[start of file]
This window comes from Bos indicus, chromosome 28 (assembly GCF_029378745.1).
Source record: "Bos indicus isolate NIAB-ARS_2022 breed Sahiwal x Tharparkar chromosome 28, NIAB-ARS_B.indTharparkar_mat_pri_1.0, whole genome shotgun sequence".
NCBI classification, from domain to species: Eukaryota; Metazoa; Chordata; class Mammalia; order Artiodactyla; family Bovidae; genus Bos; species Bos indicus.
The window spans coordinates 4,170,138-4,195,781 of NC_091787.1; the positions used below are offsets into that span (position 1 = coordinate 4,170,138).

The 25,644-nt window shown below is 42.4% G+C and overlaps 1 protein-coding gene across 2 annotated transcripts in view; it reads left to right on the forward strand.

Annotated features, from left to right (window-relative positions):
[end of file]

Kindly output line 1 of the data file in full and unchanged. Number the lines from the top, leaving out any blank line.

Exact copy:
This window comes from Bos indicus, chromosome 28 (assembly GCF_029378745.1).